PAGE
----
According to the Washington Examiner an executive order has already been drafted to scrap the mandate but has not yet been executed only due to ongoing GOP debates over whether or not to include the repeal in the pending tax bill.
The Trump administration has prepared an executive order that would unravel Obamacare's individual mandate, but has put it on hold to see whether it might be included in the Republican tax bill instead, a GOP senator told the Washington Examiner.
According to the senator, an executive order is sitting with the Office of Management and Budget waiting for approval. President Trump decided to delay the executive order after Sen. Tom Cotton, R-Ark., pushed for the inclusion of the individual mandate repeal in the tax bill, and has been supportive of its inclusion in statements he has made on Twitter.
Of course, including the individual mandate repeal in the tax legislation is intended create billions in budget savings and offset lower tax receipts but it could come with the unfortunate side effect of alienating potential mainstream GOP votes in the Senate who refused to support the Obamacare repeal efforts earlier this year.
Including repeal of the individual mandate in the tax bill instead of through executive order would create billions in budget savings that Republicans need to pay for tax cuts. According to a Congressional Budget Office report published in December 2016, repeal of the individual mandate would save $416 billion over a decade, since it would mean fewer subsidy payments to people who sign up. A new CBO report is expected Monday.
The repeal is not currently in the tax bill, known as the Tax Cuts and Jobs Act, but House Speaker Paul Ryan said this weekend that it was on the negotiation table among House Republicans.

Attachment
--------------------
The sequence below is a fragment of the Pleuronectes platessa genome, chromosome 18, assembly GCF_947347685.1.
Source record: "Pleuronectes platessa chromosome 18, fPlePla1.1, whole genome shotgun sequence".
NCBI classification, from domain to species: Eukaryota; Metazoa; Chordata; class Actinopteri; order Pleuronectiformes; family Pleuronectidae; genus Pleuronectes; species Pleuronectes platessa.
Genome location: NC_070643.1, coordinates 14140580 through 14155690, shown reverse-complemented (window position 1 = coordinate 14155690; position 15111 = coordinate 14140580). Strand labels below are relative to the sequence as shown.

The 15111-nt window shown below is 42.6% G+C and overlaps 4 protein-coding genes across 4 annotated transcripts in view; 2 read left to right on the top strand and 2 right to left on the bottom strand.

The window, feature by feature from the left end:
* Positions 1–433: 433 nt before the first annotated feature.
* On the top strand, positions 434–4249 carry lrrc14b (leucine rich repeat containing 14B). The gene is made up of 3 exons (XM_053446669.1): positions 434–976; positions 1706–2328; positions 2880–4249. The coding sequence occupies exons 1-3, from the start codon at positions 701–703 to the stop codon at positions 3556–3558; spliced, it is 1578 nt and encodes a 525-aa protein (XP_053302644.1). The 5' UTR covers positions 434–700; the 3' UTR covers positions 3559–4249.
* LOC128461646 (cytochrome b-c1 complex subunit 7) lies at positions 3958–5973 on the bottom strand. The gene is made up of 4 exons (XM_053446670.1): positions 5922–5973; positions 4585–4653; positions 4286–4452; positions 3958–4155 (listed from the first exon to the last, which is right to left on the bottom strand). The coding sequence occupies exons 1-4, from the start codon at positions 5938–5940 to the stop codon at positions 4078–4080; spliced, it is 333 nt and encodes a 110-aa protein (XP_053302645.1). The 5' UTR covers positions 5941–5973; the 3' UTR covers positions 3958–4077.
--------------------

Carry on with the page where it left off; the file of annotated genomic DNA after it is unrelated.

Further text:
"We have an active conversation with our members on a whole host of ideas on things to add to this bill and that's one of the things being discussed," he said.
The senator who spoke to the Washington Examiner, who asked to remain anonymous, thinks colleagues could embrace repeal in the tax bill, because the revenue generated "pays for so many tax cuts."
According to the Washington Examiner, Trump cannot repeal the individual mandate through executive order, but he can broaden "hardship exemptions," which under Obamacare are left to the discretion of the administration. The exemptions allow customers to have ways to get out of paying the fine for not having coverage, which is $695 per adult or 2.5 percent of income, whichever is higher.
The Obama administration created hardship exemptions for a range of situations, including if someone filed for bankruptcy, experienced a flood, death of a family member, domestic violence or a shut-off notice from a utility company.
Of course, it's only a matter of time until Nancy Pelosi and/or Chuck Schumer take a stage somewhere to tell us precisely how many people will die as a result of Republicans even talking about an "individual mandate" repeal.
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